THE RADIANT WISDOM-MOTHER Prajnaparamita, golden and serene, represents the transcendent understanding of reality that crowns the spiritual quest. The savioress Tara, sparkling emerald green, nurtures beings to the full flowering of joy and perfection. Vajrayogini, a red female Buddha, dances in a ring of yogic fire that consumes all negativity and illusion. In the Buddhist pantheon of India and the Himalayas, goddesses preside over childbirth, agriculture, prosperity, longevity, art, music, and learning. There are goddesses who specialize in protection from natural and supernatural dangers; others directly support practitioners in their quest for spiritual awakening. Female deities occupy every echelon of the divine hierarchy, from nature spirits embedded in the landscape to cosmic figures representing the highest truths and attainments of the tradition.

This rich array of goddesses has been slow to gain recognition. Western writings have given Prajnaparamita, Tara, and Vajrayogini their due, but what of the other female divinities that populate Buddhist art and literature? What of their roles and significance? When I set out to write a book on the Buddhist goddesses of India, Tibet, and Nepal, I certainly did not expect the amount of material I would find. I sat in a Tibetan tea shop in Kathmandu in 1995 and downed cup after cup of hot chocolate while calculating how many pages of manuscript I might be able to muster. It did not appear that they would add up to so much as a slender volume. That was the beginning of my first full year of research in India and Nepal. I scoured Indian museums and archives for images and texts. My investigations in Nepal expanded to temples and sacred sites, living ritual and dance traditions, and interviews of masters and practitioners of Tibetan Buddhism and the Newar Buddhism of the Kathmandu Valley. Eight years and four research trips later, my manuscript had grown to a thousand pages and had to be divided into two books!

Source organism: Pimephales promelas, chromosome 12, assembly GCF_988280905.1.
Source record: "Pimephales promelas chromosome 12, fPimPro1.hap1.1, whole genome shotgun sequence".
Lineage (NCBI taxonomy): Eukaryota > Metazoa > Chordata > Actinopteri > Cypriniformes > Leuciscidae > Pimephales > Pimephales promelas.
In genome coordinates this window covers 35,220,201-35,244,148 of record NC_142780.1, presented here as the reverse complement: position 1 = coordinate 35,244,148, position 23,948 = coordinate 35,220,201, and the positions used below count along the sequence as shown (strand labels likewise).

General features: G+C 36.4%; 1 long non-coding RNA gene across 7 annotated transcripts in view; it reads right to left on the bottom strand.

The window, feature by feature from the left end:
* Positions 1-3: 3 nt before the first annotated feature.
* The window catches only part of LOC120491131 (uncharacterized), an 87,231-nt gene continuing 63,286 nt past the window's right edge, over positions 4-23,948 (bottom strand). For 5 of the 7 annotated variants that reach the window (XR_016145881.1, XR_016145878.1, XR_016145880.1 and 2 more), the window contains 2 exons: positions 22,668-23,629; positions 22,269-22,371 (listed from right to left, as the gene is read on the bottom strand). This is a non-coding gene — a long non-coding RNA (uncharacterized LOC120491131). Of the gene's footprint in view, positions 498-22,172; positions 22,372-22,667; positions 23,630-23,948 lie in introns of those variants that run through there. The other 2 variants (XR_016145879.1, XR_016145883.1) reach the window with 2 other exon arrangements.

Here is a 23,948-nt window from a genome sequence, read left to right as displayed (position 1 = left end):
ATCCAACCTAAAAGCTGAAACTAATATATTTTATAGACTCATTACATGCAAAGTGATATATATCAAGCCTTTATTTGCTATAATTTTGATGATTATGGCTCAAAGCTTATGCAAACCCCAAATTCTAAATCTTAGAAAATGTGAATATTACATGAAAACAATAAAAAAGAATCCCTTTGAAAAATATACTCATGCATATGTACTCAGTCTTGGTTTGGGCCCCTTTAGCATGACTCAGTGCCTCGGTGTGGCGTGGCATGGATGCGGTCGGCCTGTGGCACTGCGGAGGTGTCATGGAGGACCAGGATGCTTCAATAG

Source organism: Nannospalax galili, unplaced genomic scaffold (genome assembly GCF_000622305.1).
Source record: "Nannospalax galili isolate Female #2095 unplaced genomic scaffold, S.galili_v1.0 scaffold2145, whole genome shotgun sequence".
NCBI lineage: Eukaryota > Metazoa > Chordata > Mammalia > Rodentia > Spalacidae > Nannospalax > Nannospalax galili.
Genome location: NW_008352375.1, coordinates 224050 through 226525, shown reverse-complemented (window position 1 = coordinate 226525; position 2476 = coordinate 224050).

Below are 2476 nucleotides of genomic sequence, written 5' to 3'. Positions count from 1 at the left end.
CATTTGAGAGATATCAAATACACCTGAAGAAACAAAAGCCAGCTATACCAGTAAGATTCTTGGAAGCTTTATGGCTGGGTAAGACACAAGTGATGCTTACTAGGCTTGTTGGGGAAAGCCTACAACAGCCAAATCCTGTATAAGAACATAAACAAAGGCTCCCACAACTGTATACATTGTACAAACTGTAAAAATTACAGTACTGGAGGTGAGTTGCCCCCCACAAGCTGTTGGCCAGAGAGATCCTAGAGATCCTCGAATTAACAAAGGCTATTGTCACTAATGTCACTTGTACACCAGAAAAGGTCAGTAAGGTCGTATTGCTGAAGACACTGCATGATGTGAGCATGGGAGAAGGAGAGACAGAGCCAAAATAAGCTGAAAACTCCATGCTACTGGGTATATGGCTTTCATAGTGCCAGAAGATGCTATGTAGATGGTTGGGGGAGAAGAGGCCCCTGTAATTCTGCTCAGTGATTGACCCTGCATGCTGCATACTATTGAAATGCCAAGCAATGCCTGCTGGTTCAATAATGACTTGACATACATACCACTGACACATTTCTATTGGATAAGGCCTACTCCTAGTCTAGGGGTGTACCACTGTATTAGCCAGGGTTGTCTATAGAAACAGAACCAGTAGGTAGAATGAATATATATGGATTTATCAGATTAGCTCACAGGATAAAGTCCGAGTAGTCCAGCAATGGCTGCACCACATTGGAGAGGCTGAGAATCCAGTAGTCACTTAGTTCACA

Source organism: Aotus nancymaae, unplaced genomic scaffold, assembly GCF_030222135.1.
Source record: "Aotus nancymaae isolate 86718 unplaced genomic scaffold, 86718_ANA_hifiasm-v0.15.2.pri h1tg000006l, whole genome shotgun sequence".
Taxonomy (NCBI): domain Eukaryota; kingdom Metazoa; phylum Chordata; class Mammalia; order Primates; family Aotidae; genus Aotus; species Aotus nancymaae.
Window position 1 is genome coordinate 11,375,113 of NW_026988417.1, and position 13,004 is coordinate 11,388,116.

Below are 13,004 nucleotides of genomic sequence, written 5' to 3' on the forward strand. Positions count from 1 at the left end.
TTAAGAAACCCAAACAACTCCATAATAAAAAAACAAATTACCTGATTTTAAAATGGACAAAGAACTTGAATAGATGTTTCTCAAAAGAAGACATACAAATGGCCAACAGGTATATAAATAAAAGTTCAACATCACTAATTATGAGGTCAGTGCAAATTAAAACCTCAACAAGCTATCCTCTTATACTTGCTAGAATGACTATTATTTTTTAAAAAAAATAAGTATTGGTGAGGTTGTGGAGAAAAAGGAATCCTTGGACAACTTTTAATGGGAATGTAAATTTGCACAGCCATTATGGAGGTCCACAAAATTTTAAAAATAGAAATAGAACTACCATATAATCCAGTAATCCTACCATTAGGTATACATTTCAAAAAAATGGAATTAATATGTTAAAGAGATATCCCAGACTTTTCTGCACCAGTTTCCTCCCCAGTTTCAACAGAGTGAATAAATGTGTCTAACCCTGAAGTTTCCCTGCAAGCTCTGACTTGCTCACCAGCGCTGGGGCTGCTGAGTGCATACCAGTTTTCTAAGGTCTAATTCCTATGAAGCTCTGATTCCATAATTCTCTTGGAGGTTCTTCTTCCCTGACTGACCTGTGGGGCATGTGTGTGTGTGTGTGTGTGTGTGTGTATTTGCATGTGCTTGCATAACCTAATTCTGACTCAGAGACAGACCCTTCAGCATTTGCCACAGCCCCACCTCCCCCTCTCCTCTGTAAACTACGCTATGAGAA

I discovered that Buddhism shared with Hinduism an ongoing and profound engagement with the feminine divine. Buddhism has perennially provided female objects of reverence alongside the Buddha and other exalted male figures. The female pantheon developed along with the tradition as a whole, evolving to reflect the distinctive theologies and practices of the early period and the Mahayana and Tantric movements.  

THERE IS A WIDELY HELD misconception in the West that Buddhism was originally a humanistic movement that made no place for gods, goddesses, and spirit beings. This, however, is not the case. Buddhist cosmology from the outset envisioned the Buddha with a host of spirits and divinities who participated in his career and offered support to those on the Buddhist path. While the Buddha transmitted the wisdom and methods whereby his followers could attain enlightenment, he commissioned his supernatural aides to attend to his congregation’s immediate needs for well-being and relief from suffering.

In the earliest Buddhist archaeological and literary sources, dating from the third century B.C.E. through the first century C.E., the Buddha’s supernatural allies were drawn from the cosmology of the surrounding Indian populace. Divine females counted prominently among them. These figures had been objects of worship for hundreds upon thousands of years on the South Asian subcontinent. We find hymns in their praise in India’s oldest body of literature, the Vedas, which took shape in the second millennium B.C.E. It is unsurprising that goddesses long held in veneration would be integrated into Buddhist narratives, art, and devotional life.

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